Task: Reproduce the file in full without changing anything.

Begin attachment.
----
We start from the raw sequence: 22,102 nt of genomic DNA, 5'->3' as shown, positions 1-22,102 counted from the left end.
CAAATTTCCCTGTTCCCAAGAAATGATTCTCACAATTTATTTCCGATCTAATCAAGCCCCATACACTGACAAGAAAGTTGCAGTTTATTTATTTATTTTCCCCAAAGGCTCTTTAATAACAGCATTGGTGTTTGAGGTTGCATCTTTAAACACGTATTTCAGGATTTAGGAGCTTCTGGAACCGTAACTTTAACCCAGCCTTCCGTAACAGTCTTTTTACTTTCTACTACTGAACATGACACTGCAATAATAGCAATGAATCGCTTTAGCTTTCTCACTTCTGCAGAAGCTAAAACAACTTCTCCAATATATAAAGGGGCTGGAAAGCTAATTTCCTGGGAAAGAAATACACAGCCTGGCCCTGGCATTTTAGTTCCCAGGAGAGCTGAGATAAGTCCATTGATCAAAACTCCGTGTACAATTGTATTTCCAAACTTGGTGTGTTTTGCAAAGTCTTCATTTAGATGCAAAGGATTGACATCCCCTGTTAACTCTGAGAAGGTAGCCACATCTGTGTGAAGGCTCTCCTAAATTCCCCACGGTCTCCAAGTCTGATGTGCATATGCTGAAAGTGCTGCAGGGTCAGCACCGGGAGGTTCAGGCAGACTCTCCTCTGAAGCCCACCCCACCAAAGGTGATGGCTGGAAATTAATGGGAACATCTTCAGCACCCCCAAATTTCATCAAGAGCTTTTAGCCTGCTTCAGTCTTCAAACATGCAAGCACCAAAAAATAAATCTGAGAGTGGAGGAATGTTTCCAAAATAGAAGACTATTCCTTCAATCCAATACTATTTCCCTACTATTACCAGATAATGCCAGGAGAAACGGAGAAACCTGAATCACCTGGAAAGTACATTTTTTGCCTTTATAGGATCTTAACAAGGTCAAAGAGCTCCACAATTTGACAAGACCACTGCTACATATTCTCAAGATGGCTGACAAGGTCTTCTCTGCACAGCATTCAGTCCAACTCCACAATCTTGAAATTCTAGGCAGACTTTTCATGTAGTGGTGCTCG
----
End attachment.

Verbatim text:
We start from the raw sequence: 22,102 nt of genomic DNA, 5'->3' as shown, positions 1-22,102 counted from the left end.
CAAATTTCCCTGTTCCCAAGAAATGATTCTCACAATTTATTTCCGATCTAATCAAGCCCCATACACTGACAAGAAAGTTGCAGTTTATTTATTTATTTTCCCCAAAGGCTCTTTAATAACAGCATTGGTGTTTGAGGTTGCATCTTTAAACACGTATTTCAGGATTTAGGAGCTTCTGGAACCGTAACTTTAACCCAGCCTTCCGTAACAGTCTTTTTACTTTCTACTACTGAACATGACACTGCAATAATAGCAATGAATCGCTTTAGCTTTCTCACTTCTGCAGAAGCTAAAACAACTTCTCCAATATATAAAGGGGCTGGAAAGCTAATTTCCTGGGAAAGAAATACACAGCCTGGCCCTGGCATTTTAGTTCCCAGGAGAGCTGAGATAAGTCCATTGATCAAAACTCCGTGTACAATTGTATTTCCAAACTTGGTGTGTTTTGCAAAGTCTTCATTTAGATGCAAAGGATTGACATCCCCTGTTAACTCTGAGAAGGTAGCCACATCTGTGTGAAGGCTCTCCTAAATTCCCCACGGTCTCCAAGTCTGATGTGCATATGCTGAAAGTGCTGCAGGGTCAGCACCGGGAGGTTCAGGCAGACTCTCCTCTGAAGCCCACCCCACCAAAGGTGATGGCTGGAAATTAATGGGAACATCTTCAGCACCCCCAAATTTCATCAAGAGCTTTTAGCCTGCTTCAGTCTTCAAACATGCAAGCACCAAAAAATAAATCTGAGAGTGGAGGAATGTTTCCAAAATAGAAGACTATTCCTTCAATCCAATACTATTTCCCTACTATTACCAGATAATGCCAGGAGAAACGGAGAAACCTGAATCACCTGGAAAGTACATTTTTTGCCTTTATAGGATCTTAACAAGGTCAAAGAGCTCCACAATTTGACAAGACCACTGCTACATATTCTCAAGATGGCTGACAAGGTCTTCTCTGCACAGCATTCAGTCCAACTCCACAATCTTGAAATTCTAGGCAGACTTTTCATGTAGTGGTGCTCG